I don’t always disagree with Fox Business on tax reform, but when I do, I prefer smaller, flatter taxes.
They start with a bang (although I really couldn’t tell whether FB agreed with this), quoting NYU Law School Wayne Perry Professor of Taxation David Shaviro:
It’s hard to run an income tax properly because you have to know how assets change in value. In theory, you should be taxed when assets go up and receive deductions when they go down. But people come up with ways of getting around the rules. It’s a cops and robbers game.
Nah. There’s no economic or moral reason to tax income except as income. Nor need there be differing treatments depending on whether “assets” or income go up or down. You had an income last year? You should have paid (let’s say) 10% of that to the Revenooers. You had a larger income this year? Pay 10%. Period.
Here are a few more examples.
Should Go: Home mortgage interest deduction. Shaviro argues, “It’s a tricky proposition, but I say it needs to go,” he says. “It creates a tax price that favors home ownership.”
[Personal finance expert Jordan ] Goodman says the deduction should stay, but be more limited. As it stands currently, those with multimillion dollar homes can receive deductions on interest of up to $1 million on their first mortgage, and up to $100,000 for their second mortgages.
“It’s a reverse Robin hood tax,” he says. “The bigger the house you have, the more of a tax deduction you get. It would destroy the housing market entirely to take it away, but let’s cap it at $500,000 instead of $1 million. This is subsidizing rich people getting a big house with a big mortgage.”
I’ll ignore the idiocy of punishing a disfavored group, as Goodman wants to do. He’s plain wrong on the impact on housing markets. Eliminating the deduction, as Shaviro correctly wants to do, would be disruptive only until the new equilibrium is reached; it wouldn’t destroy the housing market.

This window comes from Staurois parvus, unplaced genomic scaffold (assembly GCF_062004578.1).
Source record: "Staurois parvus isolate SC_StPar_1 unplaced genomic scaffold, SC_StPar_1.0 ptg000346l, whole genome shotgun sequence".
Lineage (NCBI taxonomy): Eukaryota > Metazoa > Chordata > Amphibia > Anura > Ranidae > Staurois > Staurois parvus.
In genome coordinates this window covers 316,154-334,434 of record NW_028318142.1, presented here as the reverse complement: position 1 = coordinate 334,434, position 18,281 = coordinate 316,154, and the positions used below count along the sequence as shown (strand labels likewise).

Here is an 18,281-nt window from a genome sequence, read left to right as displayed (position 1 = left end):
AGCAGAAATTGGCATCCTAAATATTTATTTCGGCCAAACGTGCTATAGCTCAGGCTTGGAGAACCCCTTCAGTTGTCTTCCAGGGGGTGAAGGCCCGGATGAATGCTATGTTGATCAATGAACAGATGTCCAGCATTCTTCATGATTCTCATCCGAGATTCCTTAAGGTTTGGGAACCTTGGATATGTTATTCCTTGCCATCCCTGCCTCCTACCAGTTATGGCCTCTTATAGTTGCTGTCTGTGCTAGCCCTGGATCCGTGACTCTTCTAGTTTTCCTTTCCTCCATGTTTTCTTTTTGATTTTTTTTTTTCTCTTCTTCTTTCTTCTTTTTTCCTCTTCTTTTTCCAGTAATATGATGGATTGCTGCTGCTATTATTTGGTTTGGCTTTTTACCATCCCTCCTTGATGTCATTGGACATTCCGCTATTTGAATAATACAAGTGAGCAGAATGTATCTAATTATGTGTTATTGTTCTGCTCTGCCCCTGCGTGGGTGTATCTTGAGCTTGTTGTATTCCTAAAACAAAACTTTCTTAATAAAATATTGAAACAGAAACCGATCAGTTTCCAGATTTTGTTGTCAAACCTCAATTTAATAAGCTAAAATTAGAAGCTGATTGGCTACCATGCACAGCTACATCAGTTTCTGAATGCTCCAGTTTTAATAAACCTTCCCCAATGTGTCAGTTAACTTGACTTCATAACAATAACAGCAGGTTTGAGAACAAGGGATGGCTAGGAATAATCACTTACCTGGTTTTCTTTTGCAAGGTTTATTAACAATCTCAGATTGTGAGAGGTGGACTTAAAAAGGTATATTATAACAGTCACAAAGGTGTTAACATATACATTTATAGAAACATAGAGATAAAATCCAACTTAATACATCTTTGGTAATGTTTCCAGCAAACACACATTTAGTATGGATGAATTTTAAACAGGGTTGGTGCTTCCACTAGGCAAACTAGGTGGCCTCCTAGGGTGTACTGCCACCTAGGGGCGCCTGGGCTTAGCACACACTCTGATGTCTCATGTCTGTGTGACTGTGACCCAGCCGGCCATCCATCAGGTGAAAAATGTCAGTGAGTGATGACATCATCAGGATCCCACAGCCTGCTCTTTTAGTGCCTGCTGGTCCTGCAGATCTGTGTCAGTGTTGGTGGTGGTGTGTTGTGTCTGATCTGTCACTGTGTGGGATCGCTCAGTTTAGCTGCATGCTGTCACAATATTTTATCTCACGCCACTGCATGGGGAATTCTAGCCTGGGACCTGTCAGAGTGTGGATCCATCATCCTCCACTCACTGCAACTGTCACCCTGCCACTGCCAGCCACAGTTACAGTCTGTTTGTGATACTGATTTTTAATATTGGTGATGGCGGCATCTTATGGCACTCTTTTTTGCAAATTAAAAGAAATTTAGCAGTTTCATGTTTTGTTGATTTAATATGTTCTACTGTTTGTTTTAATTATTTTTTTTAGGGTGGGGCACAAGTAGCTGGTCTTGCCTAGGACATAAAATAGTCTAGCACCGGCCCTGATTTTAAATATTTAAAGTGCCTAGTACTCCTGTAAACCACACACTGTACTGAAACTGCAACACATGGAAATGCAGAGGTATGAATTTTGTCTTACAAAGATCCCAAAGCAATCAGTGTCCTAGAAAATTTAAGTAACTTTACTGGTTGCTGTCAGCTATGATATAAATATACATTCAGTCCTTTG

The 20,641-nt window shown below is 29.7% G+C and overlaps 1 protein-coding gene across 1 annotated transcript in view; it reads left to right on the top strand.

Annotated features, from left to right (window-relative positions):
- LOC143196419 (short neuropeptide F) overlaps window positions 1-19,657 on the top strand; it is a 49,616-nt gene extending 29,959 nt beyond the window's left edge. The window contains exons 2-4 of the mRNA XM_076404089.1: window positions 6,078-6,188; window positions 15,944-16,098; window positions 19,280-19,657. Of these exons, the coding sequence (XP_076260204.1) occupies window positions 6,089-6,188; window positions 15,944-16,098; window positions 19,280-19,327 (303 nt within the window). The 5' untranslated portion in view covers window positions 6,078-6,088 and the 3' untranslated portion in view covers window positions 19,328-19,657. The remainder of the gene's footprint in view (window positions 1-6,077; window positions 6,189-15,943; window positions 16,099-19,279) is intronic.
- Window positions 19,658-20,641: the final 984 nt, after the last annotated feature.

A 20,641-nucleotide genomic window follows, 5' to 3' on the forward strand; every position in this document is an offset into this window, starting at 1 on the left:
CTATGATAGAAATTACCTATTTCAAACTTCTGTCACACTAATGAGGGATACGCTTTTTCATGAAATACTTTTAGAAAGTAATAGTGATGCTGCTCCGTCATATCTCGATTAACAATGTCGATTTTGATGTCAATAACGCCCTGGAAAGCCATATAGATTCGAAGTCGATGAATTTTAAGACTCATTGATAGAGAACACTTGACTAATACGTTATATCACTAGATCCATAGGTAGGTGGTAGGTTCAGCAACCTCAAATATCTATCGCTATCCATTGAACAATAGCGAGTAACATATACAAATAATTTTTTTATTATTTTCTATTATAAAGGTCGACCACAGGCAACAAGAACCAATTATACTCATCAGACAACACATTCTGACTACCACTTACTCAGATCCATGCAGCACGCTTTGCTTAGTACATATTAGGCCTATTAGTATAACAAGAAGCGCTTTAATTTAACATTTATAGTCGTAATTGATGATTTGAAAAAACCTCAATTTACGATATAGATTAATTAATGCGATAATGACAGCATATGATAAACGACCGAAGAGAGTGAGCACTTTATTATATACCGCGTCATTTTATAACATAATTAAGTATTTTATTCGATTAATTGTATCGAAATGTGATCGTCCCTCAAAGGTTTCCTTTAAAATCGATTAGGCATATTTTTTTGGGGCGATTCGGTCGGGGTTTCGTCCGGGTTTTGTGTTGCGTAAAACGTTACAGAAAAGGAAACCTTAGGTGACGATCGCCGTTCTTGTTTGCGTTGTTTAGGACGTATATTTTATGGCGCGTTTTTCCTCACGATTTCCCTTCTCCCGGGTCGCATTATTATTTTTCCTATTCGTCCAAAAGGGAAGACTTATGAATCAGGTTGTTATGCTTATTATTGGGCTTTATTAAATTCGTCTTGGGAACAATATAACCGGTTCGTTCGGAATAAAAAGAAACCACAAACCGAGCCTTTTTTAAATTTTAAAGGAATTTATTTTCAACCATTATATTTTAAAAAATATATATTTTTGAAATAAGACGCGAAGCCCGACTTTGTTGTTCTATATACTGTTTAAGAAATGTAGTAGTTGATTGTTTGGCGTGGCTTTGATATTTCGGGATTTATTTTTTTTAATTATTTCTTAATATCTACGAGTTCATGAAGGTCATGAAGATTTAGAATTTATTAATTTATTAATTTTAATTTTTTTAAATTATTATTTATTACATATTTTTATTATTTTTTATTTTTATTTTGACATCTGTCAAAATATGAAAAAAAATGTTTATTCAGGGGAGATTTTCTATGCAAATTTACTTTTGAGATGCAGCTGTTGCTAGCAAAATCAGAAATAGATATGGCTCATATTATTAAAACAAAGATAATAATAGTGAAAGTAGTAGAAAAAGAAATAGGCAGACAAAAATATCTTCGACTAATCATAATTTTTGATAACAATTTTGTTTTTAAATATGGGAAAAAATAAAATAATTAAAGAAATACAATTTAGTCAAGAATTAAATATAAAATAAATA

Needs to Go: Corporate debt buying. Our current tax code favors companies who are loading themselves up with debt instead of equity, Shaviro says. “This gives companies the incentive to have debt,” he says. “You deduct interest that you pay to shareholders but not the interest you pay on dividends.”
Correct, but for the wrong reasons. Businesses shouldn’t be paying taxes in the first place. They’re not the ones paying, in the end, we consumers are because those taxes get passed on as higher prices.
Should Go: Renewable energy tax credits. The credits the government offers for renewable energy items such as buying a hybrid car or installing solar panels is [well]-intentioned, not necessary, says Goodman. “The actual results in the real world have been relatively minimal,” he says. “The solar industry is in a depression now, but if the industry is ‘so big’ the government shouldn’t have to subsidize it. If it’s that good, let people pay for it on their own.”
Again, correct, this time partly for the wrong reasons. The tax credits—any tax credits or subsidies or deductions—distort the market and mitigate against rational, market-oriented solutions. Regardless of the target, whether renewable energy, oil and gas, or mortgage interest, all credits, subsidies, deductions, and what-have-you should be purged from the tax code.